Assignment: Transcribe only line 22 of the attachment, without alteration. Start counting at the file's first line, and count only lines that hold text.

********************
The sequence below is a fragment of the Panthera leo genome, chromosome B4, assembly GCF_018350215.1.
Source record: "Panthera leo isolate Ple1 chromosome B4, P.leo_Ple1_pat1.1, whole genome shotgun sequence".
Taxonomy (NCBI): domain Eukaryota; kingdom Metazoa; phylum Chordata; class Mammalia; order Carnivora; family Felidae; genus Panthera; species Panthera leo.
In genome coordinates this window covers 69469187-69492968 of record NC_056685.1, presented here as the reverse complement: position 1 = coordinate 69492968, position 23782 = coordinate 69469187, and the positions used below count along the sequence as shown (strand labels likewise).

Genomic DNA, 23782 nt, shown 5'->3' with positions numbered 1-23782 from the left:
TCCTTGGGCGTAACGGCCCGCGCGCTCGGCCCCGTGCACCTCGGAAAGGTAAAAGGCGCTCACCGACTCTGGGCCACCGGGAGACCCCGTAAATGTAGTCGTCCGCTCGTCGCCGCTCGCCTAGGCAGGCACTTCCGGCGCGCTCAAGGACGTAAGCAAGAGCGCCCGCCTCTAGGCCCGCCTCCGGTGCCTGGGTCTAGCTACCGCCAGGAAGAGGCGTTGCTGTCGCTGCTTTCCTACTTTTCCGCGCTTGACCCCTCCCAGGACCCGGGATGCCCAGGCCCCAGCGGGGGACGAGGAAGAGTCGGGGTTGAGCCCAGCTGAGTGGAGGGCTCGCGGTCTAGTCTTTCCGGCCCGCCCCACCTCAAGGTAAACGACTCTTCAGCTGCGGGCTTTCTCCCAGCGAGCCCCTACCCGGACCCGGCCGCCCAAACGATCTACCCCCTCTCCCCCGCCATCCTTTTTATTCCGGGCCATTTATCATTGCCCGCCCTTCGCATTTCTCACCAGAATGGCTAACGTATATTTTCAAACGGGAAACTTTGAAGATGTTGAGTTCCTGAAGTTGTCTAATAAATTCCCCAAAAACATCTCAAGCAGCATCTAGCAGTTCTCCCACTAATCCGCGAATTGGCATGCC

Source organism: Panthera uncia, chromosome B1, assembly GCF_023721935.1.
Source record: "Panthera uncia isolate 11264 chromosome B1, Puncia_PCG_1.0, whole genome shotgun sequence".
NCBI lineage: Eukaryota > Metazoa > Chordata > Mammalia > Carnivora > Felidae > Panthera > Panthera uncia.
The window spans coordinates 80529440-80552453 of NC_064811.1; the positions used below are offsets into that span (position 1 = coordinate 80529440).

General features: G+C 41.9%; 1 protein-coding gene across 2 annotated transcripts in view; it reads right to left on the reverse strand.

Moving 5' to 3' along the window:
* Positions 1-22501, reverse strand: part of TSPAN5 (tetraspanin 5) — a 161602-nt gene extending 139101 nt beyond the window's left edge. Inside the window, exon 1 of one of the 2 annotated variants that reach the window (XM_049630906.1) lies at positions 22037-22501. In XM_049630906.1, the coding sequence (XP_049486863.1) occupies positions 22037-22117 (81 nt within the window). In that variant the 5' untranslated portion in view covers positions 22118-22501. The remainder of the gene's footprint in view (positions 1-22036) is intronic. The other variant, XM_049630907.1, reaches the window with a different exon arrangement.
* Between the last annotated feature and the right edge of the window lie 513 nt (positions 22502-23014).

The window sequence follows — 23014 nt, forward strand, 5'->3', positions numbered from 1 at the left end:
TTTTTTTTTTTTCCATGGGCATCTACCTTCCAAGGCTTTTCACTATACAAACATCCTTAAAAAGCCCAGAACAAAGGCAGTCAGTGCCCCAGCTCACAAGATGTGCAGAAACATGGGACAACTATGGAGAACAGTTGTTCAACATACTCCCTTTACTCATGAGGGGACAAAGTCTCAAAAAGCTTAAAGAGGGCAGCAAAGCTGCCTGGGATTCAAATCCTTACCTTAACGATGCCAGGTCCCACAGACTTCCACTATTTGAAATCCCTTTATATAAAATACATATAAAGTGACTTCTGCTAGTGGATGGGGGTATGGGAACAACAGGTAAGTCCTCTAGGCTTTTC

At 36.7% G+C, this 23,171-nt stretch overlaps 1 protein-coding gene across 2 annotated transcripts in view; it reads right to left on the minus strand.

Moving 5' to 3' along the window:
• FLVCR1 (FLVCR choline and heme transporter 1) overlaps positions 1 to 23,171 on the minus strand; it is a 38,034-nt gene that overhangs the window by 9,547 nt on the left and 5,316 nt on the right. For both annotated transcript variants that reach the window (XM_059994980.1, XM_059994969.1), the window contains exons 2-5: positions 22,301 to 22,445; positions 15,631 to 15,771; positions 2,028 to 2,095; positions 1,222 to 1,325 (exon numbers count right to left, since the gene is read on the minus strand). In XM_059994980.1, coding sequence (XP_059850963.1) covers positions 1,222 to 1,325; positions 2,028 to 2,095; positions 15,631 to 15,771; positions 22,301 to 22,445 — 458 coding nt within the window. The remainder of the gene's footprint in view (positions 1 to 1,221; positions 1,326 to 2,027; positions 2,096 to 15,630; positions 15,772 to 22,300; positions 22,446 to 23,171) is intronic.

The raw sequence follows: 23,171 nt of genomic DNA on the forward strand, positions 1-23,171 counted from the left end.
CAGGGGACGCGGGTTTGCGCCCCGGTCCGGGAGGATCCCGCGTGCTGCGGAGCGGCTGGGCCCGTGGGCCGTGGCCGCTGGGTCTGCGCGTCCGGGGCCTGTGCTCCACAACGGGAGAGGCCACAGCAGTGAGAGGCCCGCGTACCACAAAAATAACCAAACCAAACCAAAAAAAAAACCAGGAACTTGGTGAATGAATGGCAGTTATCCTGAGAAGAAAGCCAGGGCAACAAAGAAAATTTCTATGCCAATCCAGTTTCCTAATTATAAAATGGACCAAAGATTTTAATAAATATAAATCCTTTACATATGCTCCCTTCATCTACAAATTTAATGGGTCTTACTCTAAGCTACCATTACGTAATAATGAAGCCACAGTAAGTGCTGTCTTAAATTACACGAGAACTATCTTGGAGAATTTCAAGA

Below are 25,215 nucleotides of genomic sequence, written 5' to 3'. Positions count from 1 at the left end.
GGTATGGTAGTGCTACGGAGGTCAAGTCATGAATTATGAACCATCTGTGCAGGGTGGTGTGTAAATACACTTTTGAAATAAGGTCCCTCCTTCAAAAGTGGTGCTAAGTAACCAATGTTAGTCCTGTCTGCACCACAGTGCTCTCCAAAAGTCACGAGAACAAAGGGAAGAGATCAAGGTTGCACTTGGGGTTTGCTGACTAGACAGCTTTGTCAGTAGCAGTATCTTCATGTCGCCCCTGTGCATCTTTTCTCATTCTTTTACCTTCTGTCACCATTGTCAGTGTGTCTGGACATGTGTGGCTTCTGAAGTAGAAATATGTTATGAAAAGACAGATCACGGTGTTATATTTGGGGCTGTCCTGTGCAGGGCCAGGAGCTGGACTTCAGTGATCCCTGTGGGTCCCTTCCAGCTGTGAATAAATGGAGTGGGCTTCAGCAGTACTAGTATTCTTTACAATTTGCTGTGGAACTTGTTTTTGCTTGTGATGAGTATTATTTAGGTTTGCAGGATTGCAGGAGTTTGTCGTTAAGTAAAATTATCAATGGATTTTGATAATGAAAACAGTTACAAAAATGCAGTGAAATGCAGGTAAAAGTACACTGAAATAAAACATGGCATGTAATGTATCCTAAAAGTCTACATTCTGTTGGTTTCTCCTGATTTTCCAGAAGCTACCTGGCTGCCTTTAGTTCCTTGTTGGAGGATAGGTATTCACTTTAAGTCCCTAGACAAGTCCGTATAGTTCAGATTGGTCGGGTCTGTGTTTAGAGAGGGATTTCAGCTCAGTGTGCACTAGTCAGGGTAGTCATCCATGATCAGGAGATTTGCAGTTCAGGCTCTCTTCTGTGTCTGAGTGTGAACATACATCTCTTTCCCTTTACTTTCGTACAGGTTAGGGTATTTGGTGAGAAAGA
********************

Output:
Below are 25,215 nucleotides of genomic sequence, written 5' to 3'. Positions count from 1 at the left end.